Furthermore, to the OP, you'll find a lot of people here that don't like or don't know how to really use ASM because python & the like are generally what's accepted and used in this forum. Speak to someone outside the Computer Science realm and you'll see that ASM is incredibly useful, and incredibly powerful.Oh, please. There's a very narrow range of applications for which ASM is still appropriate.

I've spent a lot of time counting cycles. In retrospect, I think most of that time was wasted.

falconindy
October 5th, 2009, 01:54 AM
Don't get me wrong, I also learnt Assembly for pretty much the same reasons, plus giving you a more deeper view on the Programming Abstractions as a system. The thing is that I never sought for ultimate speed, because I knew that this problem is already solved by a compiler+assembler, and it's underlying optimizations.
Ahh, but a compiler won't give you a more efficient program if you used a heap sort when a shell sort or a quicksort would have been better. If you scale that sort of optimization down to an assembly level, that's really what I'm looking to accomplish. Perhaps I'm going about it the wrong way?


I wonder what Freud would've said about that.I'm sure almost any psychologist would have a field day with me.

cszikszoy
October 5th, 2009, 03:47 AM
Oh, please. There's a very narrow range of applications for which ASM is still appropriate.

Sure, in your industry / line of work. But as I've stated, it's not in mine (and many others).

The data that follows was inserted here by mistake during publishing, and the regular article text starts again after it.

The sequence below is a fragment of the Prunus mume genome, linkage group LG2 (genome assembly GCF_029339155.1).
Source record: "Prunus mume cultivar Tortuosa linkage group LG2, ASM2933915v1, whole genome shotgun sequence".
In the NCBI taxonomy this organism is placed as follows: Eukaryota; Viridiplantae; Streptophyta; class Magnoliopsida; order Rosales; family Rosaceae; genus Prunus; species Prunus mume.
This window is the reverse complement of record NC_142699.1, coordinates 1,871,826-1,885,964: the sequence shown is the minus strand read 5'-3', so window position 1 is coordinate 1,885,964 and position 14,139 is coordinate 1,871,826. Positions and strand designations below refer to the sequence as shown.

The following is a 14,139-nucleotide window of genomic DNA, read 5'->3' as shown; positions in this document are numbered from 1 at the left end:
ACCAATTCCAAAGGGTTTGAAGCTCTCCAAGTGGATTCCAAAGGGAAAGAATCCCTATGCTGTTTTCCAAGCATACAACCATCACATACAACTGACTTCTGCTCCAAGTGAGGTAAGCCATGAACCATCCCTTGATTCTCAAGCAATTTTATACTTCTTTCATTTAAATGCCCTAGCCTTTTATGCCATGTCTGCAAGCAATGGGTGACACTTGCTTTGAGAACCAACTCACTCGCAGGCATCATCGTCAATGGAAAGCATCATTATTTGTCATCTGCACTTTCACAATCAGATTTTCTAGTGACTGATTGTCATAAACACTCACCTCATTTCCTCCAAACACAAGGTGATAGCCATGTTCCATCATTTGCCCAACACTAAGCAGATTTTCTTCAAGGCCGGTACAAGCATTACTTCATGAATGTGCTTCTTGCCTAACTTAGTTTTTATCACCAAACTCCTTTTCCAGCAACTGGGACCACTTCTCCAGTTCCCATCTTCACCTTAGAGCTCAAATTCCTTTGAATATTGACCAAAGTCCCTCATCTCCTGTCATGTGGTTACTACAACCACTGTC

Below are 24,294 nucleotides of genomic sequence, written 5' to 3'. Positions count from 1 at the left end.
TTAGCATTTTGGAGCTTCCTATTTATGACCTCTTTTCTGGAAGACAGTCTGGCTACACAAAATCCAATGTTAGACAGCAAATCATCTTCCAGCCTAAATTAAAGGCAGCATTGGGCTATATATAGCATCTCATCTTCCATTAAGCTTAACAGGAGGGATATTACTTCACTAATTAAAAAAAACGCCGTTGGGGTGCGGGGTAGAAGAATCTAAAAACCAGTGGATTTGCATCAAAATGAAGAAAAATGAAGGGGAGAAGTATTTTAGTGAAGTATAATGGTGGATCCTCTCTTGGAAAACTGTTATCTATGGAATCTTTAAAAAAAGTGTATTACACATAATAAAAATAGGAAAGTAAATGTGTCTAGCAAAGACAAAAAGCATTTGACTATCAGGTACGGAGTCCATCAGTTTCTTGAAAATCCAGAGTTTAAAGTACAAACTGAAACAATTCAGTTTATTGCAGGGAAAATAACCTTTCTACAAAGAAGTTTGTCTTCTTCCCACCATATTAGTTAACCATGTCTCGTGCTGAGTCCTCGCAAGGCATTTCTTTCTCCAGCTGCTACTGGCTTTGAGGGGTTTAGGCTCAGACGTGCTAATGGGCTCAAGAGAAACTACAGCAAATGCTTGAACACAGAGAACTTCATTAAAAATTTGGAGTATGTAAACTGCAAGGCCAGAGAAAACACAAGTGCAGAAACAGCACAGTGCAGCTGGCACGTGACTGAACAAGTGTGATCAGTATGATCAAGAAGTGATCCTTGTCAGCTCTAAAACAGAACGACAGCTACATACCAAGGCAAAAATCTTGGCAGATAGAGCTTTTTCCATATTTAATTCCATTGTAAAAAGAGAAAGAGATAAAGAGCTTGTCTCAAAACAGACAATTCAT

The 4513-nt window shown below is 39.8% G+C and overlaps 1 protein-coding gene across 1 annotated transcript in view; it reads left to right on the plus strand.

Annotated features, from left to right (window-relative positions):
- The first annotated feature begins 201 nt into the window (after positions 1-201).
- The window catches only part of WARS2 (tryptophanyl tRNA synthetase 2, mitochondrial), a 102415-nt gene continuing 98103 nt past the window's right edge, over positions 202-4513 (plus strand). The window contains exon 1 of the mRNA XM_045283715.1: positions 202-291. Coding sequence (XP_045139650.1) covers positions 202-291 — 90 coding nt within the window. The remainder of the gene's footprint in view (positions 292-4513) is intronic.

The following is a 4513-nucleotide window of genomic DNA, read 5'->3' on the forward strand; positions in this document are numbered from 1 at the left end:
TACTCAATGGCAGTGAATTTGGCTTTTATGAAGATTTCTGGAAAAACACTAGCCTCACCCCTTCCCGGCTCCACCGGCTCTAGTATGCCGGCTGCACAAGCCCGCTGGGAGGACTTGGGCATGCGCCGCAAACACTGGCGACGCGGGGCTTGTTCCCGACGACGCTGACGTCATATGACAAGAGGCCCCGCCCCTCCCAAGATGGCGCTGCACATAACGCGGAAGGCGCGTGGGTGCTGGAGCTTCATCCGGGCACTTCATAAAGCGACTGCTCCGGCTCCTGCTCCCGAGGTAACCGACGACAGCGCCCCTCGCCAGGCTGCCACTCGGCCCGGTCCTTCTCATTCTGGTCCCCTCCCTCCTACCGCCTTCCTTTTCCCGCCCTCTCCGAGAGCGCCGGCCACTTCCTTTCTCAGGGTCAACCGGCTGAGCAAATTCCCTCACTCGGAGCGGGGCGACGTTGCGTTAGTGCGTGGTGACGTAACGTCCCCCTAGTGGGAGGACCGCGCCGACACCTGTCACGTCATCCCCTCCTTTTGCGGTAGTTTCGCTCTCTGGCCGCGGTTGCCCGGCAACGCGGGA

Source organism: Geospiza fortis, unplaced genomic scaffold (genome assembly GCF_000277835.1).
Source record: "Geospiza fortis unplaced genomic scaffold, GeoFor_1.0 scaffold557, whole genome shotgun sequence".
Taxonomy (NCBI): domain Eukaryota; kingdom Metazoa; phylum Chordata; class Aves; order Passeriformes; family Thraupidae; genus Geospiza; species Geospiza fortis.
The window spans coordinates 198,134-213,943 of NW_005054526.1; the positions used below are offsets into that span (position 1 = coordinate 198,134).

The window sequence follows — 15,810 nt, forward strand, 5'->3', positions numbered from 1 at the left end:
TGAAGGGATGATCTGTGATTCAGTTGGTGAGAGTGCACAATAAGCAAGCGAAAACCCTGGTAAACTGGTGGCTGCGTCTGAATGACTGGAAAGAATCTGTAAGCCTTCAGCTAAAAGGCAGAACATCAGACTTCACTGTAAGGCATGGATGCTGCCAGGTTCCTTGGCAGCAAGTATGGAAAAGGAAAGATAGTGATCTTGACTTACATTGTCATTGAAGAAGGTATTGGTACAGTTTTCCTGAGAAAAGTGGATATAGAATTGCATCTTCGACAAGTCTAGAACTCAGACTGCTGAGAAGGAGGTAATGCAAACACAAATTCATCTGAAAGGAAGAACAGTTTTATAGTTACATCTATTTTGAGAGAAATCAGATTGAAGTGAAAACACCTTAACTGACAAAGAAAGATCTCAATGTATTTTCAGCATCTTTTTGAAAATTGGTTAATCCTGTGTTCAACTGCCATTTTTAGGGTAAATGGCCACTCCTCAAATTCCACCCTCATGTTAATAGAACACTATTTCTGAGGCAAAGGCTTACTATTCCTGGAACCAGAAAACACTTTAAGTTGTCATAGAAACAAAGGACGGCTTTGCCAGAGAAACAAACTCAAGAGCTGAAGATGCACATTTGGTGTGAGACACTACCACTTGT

Can+~
October 5th, 2009, 05:59 AM
Ahh, but a compiler won't give you a more efficient program if you used a heap sort when a shell sort or a quicksort would have been better.

And it isn't supposed to. That wasn't my point, at all. The boring things about instructions are managed by the compiler, choosing the correct algorithm and/or data structure is what makes your code better, independent of the programming language.


If you scale that sort of optimization down to an assembly level, that's really what I'm looking to accomplish. Perhaps I'm going about it the wrong way?

Not sure about that. In my mind, I picture that once you have everything up in memory, however it gets processed won't matter, or if it does, it will be minimal using the same algorithm.

This kinda remind me of the gentoo crowd (http://funroll-loops.info/).

But more importantly, it reminds me of myself. I used to be the "DIY" kid. If I wanted a linked list, I would code it myself, to get a specialized list, that does what I want, and does it optimal for my solution.